As of 4 p.m., approximately 90,000 DTE Energy customers are out of electric service due to the high winds and lightning that hit southeast Michigan Tuesday morning. DTE has restored power to 50,000 customers that were affected by the regional storm, which impacted a four-state region and included wind gusts of 70 mph in Oakland County.
The majority of outages are in:
  • Oakland County:  40,000
  • Wayne County: 17,000
  • (Taylor 4,189)
  • Livingston County: 15,000
  • Washtenaw County: 7,000

The remaining outages are scattered throughout DTE Energy's service area.
DTE Energy crews are working around the clock to restore service; additional crews from New York, Ohio, Indiana and Pennsylvania will be here Wednesday to assist in the restoration effort.
The vast majority of DTE customers are expected to have their electric service restored by late Thursday night.

Strong winds caused nearly 700 power lines to come down. Customers need to exercise extreme caution and assume any wire is live.
Stay at least 20 feet away from any downed wire and anything it’s in contact with, keep children and pets away, and call DTE Energy at (800) 477-4747 to report the downed line. 

Our tree-trim crews are cutting fallen limbs and clearing areas to assist repair crews. To allow the tree-trim crews to quickly get to the next location where they are needed, they will leave limbs for homeowners’ use or disposal rather than remove the material. 

DTE Energy understands how difficult it is to be without power, and appreciates the patience of customers as we work on repairing damage caused by today’s weather event.
Customers can report an outage, check on the status of an outage, and view our outage map, all from their smart phones. Customers also may call DTE Energy at (800) 477-4747 to report power outages or downed lines. We encourage customers to use our mobile website at or their iPhone or Android phone to report a power problem using the DTE Energy Outage Center app. The app is available free of charge from the Apple Store or Google Play.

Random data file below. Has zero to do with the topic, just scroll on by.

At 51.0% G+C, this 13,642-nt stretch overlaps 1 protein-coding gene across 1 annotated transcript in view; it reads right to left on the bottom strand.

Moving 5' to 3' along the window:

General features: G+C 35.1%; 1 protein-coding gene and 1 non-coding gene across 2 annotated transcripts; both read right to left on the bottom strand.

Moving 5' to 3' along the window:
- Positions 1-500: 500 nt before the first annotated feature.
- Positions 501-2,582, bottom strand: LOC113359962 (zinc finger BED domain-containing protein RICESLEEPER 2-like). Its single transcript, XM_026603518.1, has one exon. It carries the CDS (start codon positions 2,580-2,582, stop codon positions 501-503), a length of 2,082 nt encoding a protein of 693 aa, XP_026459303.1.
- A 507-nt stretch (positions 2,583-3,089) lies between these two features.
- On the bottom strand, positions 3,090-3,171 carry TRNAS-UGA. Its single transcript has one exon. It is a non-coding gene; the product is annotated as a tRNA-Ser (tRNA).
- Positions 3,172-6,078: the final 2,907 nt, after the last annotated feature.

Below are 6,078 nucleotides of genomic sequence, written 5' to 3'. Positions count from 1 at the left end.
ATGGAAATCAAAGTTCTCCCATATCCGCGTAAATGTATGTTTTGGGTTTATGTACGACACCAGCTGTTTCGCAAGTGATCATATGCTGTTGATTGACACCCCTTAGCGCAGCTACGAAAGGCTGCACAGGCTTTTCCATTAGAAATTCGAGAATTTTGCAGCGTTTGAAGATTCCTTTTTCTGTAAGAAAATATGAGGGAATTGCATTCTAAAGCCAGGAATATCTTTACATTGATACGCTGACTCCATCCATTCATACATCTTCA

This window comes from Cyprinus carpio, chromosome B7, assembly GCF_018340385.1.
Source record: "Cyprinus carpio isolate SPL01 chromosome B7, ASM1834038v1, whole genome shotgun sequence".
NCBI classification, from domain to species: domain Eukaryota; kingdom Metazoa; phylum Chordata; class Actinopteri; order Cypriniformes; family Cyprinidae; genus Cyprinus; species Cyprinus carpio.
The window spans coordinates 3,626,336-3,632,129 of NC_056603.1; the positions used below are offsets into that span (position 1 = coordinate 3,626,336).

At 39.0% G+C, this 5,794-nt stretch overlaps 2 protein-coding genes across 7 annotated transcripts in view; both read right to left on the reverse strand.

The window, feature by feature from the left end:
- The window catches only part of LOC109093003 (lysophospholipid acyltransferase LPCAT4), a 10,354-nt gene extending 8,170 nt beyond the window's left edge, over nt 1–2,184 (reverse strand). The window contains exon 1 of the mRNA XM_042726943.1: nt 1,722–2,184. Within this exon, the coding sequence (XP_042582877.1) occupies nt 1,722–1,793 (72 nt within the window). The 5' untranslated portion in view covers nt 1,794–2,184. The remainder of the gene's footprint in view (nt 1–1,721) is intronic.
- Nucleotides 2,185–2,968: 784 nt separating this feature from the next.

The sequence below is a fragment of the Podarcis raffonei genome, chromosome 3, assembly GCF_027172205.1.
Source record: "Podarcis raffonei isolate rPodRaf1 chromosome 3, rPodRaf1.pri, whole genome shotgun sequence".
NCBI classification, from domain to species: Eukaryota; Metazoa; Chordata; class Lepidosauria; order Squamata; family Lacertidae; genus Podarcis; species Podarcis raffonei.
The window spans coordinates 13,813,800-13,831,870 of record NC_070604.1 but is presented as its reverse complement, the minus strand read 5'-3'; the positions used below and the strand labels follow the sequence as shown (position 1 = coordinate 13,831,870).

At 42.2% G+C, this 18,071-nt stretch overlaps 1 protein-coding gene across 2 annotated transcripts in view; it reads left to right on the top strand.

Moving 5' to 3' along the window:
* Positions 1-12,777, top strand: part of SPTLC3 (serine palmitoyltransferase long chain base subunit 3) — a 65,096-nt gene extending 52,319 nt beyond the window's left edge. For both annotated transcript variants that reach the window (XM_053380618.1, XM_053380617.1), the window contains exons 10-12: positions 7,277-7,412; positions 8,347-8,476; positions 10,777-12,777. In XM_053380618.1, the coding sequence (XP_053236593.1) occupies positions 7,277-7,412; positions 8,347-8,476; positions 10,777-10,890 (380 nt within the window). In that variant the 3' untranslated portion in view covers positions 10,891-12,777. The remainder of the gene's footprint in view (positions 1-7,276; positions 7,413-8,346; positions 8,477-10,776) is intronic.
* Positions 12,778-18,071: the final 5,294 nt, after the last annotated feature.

Additional information on the current storm – including our online Power Outage Map – is available at
Storm tips:
  • Never drive across a downed power line. If a power line falls on your vehicle, remain inside until help arrives.
  • Don’t open refrigerators or freezers more often than absolutely necessary. A closed refrigerator will stay cold for 12 hours. Kept closed, a well-filled freezer will preserve food for two days.
  • Turn off or unplug all appliances to prevent an electrical overload when power is restored. Leave on one light switch to indicate when power is restored.
  • Always operate generators outdoors to avoid dangerous buildup of toxic fumes.
  • If a customer is elderly or has a medical condition that would be adversely impacted by a power outage, they should try to make alternative accommodations with family or friends.
  • During low-voltage conditions – when lights are dim and television pictures are smaller – shut off motor-driven appliances such as refrigerators to prevent overheating and possible damage. Sensitive electronic devices also should be unplugged.
  • Stay out of flooded or damp basements or other areas if water is in contact with outlets or any electrically-operated appliance. The water or moisture may serve as a conductor of electricity.  This can cause serious or even fatal injury.
  • Assemble an emergency kit. It should include a battery-powered radio, a flashlight and candles, extra batteries, a first-aid kit, a fire extinguisher, bottled water and non-perishable food.
  • Customers who depend on electrically powered medical equipment should ask their physician about an emergency battery back-up system. If a customer is elderly or has a medical condition that would be adversely impacted by a power outage, they should develop an emergency plan that allows for alternative accommodations with family or friends.
  • Keep a corded or cell phone on hand because a cordless telephone needs electricity to operate.  Also, customers should learn how to manually open automated garage doors.
  • Customers who depend on a well for drinking water need to plan ahead on how they will obtain water.  Store containers of water for cooking and washing.